Review Summary: "At what point does it become depressing, and at what point does it get good again?"
Our lives revolve around goals. Some of us unfortunately have our goals determined by others or the situations that we are born into, but for many of us, the focus of life specifically deals with personal goals. We set goals for ourselves so that we have a sense of purpose – something to work toward. One of the biggest falsehoods of mankind, however, is the belief that once we achieve said “goals,” we consequently acquire happiness or, at the very least, satisfaction. Joie de Vivre’s newest album, We’re All Better Than This
, explores this concept of seemingly unattainable happiness, making it painfully obvious that no one “thing” in life will ever grant us the ability to remain comfortable for more than a short while. We’re All Better Than This
spectacularly demonstrates that, at the end of the day, the people you meet, places you go, and goals you may complete are all temporary fixes for the unaccomplished feelings that haunt so many of us.
While the message of We’re All Better Than This
is undoubtedly worth discussing, the lyrical content would not be nearly as powerful if it were not for Joie de Vivre’s calm yet enthralling emo sound. Most tracks on the record feature a synthesized organ as their foundation, but are overlain with familiar, subdued yet complex guitar lines that shift seamlessly into intense bursts of chord-playing. Occasional trumpet sections surface throughout the album, and add another timbre to Joie de Vivre’s dense instrumental repertoire that already creates a cathartic, well-balanced atmosphere in each track. No one instrument ever overpowers the others, but each remains as essential as the drums and clearly audible bass in supporting the overall sound of the album. Although the record does feature moments of instrumental brilliance such as at the spatial, tremolo-driven explosion at the end of album closer, “High School Me Would Have Been Pumped,” the band’s vocals are undeniably the aspect most likely to leave an impact on the listener.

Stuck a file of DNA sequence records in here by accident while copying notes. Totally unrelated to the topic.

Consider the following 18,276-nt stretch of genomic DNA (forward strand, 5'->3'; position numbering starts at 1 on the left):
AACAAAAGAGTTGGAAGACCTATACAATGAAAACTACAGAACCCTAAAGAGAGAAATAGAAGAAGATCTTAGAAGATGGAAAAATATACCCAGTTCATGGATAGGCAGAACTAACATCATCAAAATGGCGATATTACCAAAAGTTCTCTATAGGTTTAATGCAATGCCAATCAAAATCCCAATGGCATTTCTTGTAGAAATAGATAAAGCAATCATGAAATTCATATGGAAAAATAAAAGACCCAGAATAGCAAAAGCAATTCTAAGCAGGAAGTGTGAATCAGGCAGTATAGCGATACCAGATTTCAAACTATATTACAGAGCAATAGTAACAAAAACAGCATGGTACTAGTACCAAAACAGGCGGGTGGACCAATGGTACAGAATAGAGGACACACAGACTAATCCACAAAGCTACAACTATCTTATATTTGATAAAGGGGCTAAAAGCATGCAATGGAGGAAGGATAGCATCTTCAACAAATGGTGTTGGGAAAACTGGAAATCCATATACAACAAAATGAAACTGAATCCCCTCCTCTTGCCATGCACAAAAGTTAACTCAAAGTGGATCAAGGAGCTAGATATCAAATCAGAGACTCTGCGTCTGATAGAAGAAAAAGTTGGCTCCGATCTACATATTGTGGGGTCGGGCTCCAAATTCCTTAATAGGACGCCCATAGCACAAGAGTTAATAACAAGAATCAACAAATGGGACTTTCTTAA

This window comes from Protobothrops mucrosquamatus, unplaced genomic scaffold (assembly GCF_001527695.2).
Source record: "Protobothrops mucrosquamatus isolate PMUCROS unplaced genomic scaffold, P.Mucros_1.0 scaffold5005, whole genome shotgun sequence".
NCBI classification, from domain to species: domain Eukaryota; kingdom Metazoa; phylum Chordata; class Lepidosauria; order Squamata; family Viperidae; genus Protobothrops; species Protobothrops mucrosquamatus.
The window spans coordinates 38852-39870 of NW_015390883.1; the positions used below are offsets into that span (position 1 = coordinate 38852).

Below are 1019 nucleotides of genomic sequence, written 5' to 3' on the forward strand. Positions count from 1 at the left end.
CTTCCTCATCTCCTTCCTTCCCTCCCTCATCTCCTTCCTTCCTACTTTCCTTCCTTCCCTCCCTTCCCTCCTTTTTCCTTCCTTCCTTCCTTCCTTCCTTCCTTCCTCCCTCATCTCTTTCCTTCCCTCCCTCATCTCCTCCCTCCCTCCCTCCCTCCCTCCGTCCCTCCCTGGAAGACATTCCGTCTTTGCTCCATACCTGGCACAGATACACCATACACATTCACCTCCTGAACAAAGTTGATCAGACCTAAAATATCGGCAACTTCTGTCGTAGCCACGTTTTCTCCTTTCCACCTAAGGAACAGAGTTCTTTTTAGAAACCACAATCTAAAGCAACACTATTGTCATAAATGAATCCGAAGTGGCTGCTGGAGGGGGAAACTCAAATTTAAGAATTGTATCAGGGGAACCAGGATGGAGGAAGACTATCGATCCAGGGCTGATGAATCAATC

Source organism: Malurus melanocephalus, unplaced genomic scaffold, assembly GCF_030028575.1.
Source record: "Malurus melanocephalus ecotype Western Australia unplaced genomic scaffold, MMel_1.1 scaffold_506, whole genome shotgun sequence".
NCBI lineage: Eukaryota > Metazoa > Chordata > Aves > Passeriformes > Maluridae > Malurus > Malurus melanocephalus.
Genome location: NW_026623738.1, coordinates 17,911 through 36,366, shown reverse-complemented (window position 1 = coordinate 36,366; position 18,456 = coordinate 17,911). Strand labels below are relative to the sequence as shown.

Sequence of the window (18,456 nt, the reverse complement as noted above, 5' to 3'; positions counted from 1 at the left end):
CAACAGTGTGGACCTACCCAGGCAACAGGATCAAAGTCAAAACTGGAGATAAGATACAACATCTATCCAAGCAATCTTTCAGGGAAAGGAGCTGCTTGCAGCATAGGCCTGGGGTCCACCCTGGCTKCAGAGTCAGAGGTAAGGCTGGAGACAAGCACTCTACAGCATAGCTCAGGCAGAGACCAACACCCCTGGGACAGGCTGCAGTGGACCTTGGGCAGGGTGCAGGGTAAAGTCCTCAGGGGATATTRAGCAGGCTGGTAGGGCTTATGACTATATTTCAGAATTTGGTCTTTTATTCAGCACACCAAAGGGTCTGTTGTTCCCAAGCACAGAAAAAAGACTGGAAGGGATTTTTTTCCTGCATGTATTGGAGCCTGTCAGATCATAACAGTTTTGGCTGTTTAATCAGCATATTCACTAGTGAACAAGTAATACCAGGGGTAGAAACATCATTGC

Taken out of context, the lyrics on We’re All Better Than This
are, quite frankly, depressing; in fact, even within the context of the album, they are not exactly uplifting. However, something about Brandon Lutmer’s wailing of, “We all die alone, so why care so much about living with someone else?” produces a strangely empowering, epiphanic sentiment that lingers throughout the album’s 25-minute runtime. Lutmer tells tales from the perspective of someone who has been in a band, toured, and made friends along the way, yet still seeks fulfillment in other areas of life. This yearning becomes evident in “I Was Sixteen Ten Years Ago,” a slow burning track featuring the band’s trumpet player, Mark Jaestchke, who plays a brief horn melody before the song explodes and Lutmer powerfully admits, “I wanted to become a writer.” With lines just as personal as this on every song, We’re All Better Than This
proves to be an album that can be quoted endlessly.
With their latest Count Your Lucky Stars release, Joie de Vivre have succeeded in crafting a truly intimate emo record. Some may argue that the lyrics are a bit too direct and could benefit from added subtlety, but their barefaced delineation creates an otherwise unachievable audience connection, as if Lutmer’s personal thoughts are being hand delivered to the listener on a freshly inked letter. Overall, We’re All Better Than This
is a cohesive, powerful album that features some nifty instrumentation not all that common within the genre. Even for those who usually stay away from anything with the “emo” label, We’re All Better Than This
deserves a listen; Joie de Vivre are here to remind us that we are all people faced with similar thoughts, and at the very least, we can find solace in that fact.